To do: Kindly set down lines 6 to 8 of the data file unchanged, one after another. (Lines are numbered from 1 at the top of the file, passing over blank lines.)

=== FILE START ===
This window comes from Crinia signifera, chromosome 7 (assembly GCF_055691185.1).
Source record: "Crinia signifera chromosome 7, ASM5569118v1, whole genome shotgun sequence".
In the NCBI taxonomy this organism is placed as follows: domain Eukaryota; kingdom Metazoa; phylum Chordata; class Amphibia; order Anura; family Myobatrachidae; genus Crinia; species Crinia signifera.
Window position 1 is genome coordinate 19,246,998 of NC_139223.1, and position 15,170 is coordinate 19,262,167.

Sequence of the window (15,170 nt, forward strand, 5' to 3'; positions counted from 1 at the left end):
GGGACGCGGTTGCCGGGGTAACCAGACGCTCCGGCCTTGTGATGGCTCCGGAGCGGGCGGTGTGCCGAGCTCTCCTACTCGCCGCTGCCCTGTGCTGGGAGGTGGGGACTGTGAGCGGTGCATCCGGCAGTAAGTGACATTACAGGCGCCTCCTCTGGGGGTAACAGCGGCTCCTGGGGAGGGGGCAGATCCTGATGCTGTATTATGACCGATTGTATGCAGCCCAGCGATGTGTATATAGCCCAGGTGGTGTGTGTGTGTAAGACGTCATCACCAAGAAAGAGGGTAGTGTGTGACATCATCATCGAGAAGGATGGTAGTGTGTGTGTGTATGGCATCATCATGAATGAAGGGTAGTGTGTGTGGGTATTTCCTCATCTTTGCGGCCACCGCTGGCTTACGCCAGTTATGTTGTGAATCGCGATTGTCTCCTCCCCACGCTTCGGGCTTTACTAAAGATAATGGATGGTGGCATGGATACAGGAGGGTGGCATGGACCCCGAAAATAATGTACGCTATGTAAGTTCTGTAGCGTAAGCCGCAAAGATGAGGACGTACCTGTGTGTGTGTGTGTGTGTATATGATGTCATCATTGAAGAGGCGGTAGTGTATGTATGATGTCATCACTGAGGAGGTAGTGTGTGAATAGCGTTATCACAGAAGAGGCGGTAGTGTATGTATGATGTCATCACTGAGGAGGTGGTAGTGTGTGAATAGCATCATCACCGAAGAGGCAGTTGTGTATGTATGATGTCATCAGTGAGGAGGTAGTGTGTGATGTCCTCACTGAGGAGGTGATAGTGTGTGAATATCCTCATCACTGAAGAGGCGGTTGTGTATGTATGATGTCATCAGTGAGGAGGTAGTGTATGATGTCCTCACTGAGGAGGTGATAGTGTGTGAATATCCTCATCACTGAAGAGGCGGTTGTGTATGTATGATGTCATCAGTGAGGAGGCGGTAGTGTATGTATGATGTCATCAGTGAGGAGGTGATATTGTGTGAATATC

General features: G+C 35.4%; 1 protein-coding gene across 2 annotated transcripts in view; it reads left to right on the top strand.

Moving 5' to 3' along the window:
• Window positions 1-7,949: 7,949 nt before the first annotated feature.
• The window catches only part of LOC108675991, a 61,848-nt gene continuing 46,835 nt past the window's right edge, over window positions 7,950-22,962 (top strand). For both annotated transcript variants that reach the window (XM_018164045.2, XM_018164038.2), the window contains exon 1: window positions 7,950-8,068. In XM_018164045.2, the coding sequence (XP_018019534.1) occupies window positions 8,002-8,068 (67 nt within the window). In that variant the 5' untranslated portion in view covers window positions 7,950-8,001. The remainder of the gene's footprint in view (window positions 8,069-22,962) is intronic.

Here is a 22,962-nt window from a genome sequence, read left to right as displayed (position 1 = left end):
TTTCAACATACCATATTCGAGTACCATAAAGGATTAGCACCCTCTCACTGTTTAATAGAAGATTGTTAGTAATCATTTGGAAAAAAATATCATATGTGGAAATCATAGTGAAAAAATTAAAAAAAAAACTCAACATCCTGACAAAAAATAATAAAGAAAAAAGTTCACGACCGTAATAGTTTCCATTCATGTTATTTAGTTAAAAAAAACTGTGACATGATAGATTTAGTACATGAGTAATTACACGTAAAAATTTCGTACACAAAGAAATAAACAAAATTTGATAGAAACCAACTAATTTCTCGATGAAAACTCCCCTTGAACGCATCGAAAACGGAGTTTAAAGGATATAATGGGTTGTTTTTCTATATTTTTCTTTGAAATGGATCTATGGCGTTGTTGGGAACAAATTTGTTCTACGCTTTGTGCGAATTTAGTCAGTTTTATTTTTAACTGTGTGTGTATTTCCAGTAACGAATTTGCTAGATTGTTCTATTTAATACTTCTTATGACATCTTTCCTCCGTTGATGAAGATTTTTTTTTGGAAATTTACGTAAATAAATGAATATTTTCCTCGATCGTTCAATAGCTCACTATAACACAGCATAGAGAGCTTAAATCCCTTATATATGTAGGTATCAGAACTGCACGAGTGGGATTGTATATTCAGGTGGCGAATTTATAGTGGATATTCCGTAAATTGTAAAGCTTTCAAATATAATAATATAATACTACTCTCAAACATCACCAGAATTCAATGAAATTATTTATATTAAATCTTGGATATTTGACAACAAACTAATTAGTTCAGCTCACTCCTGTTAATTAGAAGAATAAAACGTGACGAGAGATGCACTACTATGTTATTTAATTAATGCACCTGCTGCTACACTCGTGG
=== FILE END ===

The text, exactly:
GGGACGCGGTTGCCGGGGTAACCAGACGCTCCGGCCTTGTGATGGCTCCGGAGCGGGCGGTGTGCCGAGCTCTCCTACTCGCCGCTGCCCTGTGCTGGGAGGTGGGGACTGTGAGCGGTGCATCCGGCAGTAAGTGACATTACAGGCGCCTCCTCTGGGGGTAACAGCGGCTCCTGGGGAGGGGGCAGATCCTGATGCTGTATTATGACCGATTGTATGCAGCCCAGCGATGTGTATATAGCCCAGGTGGTGTGTGTGTGTAAGACGTCATCACCAAGAAAGAGGGTAGTGTGTGACATCATCATCGAGAAGGATGGTAGTGTGTGTGTGTATGGCATCATCATGAATGAAGGGTAGTGTGTGTGGGTATTTCCTCATCTTTGCGGCCACCGCTGGCTTACGCCAGTTATGTTGTGAATCGCGATTGTCTCCTCCCCACGCTTCGGGCTTTACTAAAGATAATGGATGGTGGCATGGATACAGGAGGGTGGCATGGACCCCGAAAATAATGTACGCTATGTAAGTTCTGTAGCGTAAGCCGCAAAGATGAGGACGTACCTGTGTGTGTGTGTGTGTGTATATGATGTCATCATTGAAGAGGCGGTAGTGTATGTATGATGTCATCACTGAGGAGGTAGTGTGTGAATAGCGTTATCACAGAAGAGGCGGTAGTGTATGTATGATGTCATCACTGAGGAGGTGGTAGTGTGTGAATAGCATCATCACCGAAGAGGCAGTTGTGTATGTATGATGTCATCAGTGAGGAGGTAGTGTGTGATGTCCTCACTGAGGAGGTGATAGTGTGTGAATATCCTCATCACTGAAGAGGCGGTTGTGTATGTATGATGTCATCAGTGAGGAGGTAGTGTATGATGTCCTCACTGAGGAGGTGATAGTGTGTGAATATCCTCATCACTGAAGAGGCGGTTGTGTATGTATGATGTCATCAGTGAGGAGGCGGTAGTGTATGTATGATGTCATCAGTGAGGAGGTGATATTGTGTGAATATC

General features: G+C 35.4%; 1 protein-coding gene across 2 annotated transcripts in view; it reads left to right on the top strand.

Moving 5' to 3' along the window: